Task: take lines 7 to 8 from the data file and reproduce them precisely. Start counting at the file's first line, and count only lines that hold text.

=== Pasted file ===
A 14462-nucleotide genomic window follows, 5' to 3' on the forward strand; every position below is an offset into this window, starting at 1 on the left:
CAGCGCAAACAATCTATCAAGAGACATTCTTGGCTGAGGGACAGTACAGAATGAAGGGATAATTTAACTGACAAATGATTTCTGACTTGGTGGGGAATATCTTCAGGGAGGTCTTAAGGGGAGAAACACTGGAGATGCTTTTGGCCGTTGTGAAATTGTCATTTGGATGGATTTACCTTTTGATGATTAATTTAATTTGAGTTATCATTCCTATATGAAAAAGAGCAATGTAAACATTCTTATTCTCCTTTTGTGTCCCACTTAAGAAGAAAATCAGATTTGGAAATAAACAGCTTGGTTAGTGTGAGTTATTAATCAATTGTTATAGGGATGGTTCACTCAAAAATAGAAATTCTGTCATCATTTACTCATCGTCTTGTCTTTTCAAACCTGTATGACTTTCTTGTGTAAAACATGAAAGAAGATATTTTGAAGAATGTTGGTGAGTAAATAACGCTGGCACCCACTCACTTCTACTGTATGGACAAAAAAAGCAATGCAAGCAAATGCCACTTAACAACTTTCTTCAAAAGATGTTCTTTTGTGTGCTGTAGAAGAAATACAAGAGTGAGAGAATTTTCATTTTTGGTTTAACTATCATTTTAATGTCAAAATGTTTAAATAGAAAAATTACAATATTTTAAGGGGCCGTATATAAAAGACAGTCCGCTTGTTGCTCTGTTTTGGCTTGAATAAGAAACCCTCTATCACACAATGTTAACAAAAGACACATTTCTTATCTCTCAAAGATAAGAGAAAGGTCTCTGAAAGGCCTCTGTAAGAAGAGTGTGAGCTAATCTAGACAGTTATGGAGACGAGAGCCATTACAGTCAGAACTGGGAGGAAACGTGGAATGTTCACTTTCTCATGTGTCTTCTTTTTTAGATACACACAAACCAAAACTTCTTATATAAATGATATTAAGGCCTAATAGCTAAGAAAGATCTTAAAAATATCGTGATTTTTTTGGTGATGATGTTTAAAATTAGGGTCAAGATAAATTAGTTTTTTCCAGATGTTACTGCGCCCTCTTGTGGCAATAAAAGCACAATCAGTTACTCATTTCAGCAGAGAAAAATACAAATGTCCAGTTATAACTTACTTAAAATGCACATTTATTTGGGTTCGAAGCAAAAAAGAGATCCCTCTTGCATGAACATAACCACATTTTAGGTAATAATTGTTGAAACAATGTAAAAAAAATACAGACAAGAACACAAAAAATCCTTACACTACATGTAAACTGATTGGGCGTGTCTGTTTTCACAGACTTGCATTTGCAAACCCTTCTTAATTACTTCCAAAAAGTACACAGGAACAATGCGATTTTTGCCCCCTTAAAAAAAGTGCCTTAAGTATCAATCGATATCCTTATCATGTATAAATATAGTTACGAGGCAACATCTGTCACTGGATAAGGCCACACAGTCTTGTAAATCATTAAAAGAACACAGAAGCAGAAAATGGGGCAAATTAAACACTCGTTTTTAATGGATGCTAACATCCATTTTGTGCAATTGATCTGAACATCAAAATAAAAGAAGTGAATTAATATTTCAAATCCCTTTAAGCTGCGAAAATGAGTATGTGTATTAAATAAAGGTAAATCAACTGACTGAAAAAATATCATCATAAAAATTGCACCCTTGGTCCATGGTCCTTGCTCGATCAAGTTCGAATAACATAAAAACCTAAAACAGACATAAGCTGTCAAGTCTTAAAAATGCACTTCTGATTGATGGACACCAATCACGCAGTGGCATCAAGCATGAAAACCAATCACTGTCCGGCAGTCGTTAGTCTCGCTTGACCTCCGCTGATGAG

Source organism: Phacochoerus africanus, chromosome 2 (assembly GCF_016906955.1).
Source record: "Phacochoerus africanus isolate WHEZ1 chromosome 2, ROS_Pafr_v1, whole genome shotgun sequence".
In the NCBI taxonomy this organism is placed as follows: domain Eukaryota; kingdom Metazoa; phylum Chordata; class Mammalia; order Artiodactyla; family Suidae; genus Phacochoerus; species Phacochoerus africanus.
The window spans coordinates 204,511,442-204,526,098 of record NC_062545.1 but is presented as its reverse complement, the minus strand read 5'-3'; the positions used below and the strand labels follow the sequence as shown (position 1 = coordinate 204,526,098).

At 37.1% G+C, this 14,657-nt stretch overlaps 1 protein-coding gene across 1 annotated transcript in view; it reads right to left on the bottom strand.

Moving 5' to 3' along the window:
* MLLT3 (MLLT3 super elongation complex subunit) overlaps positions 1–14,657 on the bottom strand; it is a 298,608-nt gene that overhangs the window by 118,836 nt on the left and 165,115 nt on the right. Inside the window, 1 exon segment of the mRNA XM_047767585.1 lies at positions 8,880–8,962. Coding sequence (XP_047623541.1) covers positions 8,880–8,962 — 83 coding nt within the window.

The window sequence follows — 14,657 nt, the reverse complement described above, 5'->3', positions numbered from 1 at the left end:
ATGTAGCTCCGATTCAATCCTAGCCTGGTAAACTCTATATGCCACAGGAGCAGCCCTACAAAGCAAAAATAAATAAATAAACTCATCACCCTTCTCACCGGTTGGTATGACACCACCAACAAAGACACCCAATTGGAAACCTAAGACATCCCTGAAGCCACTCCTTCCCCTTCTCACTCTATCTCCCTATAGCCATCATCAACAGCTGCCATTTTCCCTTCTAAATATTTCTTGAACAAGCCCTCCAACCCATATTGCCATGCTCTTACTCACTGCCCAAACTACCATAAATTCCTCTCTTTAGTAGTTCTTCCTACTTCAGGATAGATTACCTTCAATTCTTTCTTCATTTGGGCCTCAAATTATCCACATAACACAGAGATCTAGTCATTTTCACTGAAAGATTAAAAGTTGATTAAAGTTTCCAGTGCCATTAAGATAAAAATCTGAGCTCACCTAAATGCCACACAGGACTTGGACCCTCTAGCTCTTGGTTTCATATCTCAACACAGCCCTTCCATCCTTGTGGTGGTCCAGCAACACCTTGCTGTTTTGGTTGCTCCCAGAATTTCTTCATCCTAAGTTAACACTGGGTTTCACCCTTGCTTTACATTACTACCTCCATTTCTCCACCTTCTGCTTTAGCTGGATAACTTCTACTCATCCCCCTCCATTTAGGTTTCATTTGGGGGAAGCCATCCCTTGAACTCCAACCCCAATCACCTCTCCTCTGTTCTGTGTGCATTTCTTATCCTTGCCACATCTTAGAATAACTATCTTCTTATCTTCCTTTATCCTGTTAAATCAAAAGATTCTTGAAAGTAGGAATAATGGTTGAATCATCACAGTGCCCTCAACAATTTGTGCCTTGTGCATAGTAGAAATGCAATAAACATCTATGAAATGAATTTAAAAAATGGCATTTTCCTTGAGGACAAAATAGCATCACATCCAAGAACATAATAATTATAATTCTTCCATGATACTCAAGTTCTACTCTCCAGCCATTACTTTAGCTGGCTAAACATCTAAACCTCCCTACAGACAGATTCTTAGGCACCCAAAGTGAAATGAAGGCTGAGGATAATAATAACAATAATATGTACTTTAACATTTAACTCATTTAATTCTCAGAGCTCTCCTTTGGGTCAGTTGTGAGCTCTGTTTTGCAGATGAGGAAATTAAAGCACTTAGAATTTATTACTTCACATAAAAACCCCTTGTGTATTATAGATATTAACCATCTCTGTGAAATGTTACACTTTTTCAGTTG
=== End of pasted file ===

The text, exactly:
At 37.1% G+C, this 14,657-nt stretch overlaps 1 protein-coding gene across 1 annotated transcript in view; it reads right to left on the bottom strand.

Moving 5' to 3' along the window: